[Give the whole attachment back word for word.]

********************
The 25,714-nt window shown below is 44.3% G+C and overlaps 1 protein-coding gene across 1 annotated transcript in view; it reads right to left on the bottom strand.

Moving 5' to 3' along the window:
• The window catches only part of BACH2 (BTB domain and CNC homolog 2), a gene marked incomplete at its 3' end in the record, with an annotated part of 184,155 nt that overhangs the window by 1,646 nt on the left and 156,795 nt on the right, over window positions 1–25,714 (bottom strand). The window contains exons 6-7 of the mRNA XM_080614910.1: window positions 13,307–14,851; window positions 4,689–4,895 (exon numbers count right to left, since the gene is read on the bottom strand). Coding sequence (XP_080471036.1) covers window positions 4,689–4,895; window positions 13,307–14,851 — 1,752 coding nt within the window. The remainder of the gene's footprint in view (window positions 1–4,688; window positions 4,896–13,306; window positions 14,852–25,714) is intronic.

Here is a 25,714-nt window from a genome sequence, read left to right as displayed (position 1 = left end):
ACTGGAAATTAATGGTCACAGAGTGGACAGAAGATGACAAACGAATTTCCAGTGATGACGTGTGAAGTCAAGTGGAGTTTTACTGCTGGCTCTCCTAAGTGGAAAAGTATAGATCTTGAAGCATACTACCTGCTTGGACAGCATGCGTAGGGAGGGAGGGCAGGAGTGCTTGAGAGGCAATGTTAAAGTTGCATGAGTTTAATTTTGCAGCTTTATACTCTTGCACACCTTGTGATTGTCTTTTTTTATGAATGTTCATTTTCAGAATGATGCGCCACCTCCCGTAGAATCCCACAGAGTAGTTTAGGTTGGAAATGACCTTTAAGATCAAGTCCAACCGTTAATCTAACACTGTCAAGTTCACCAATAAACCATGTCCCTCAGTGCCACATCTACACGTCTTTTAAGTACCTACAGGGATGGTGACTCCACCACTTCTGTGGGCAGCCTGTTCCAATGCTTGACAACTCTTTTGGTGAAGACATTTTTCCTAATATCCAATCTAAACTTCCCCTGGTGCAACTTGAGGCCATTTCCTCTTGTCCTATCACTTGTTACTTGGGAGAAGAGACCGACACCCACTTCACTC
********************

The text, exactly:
The 25,714-nt window shown below is 44.3% G+C and overlaps 1 protein-coding gene across 1 annotated transcript in view; it reads right to left on the bottom strand.

Moving 5' to 3' along the window:
• The window catches only part of BACH2 (BTB domain and CNC homolog 2), a gene marked incomplete at its 3' end in the record, with an annotated part of 184,155 nt that overhangs the window by 1,646 nt on the left and 156,795 nt on the right, over window positions 1–25,714 (bottom strand). The window contains exons 6-7 of the mRNA XM_080614910.1: window positions 13,307–14,851; window positions 4,689–4,895 (exon numbers count right to left, since the gene is read on the bottom strand). Coding sequence (XP_080471036.1) covers window positions 4,689–4,895; window positions 13,307–14,851 — 1,752 coding nt within the window. The remainder of the gene's footprint in view (window positions 1–4,688; window positions 4,896–13,306; window positions 14,852–25,714) is intronic.

Here is a 25,714-nt window from a genome sequence, read left to right as displayed (position 1 = left end):
ACTGGAAATTAATGGTCACAGAGTGGACAGAAGATGACAAACGAATTTCCAGTGATGACGTGTGAAGTCAAGTGGAGTTTTACTGCTGGCTCTCCTAAGTGGAAAAGTATAGATCTTGAAGCATACTACCTGCTTGGACAGCATGCGTAGGGAGGGAGGGCAGGAGTGCTTGAGAGGCAATGTTAAAGTTGCATGAGTTTAATTTTGCAGCTTTATACTCTTGCACACCTTGTGATTGTCTTTTTTTATGAATGTTCATTTTCAGAATGATGCGCCACCTCCCGTAGAATCCCACAGAGTAGTTTAGGTTGGAAATGACCTTTAAGATCAAGTCCAACCGTTAATCTAACACTGTCAAGTTCACCAATAAACCATGTCCCTCAGTGCCACATCTACACGTCTTTTAAGTACCTACAGGGATGGTGACTCCACCACTTCTGTGGGCAGCCTGTTCCAATGCTTGACAACTCTTTTGGTGAAGACATTTTTCCTAATATCCAATCTAAACTTCCCCTGGTGCAACTTGAGGCCATTTCCTCTTGTCCTATCACTTGTTACTTGGGAGAAGAGACCGACACCCACTTCACTC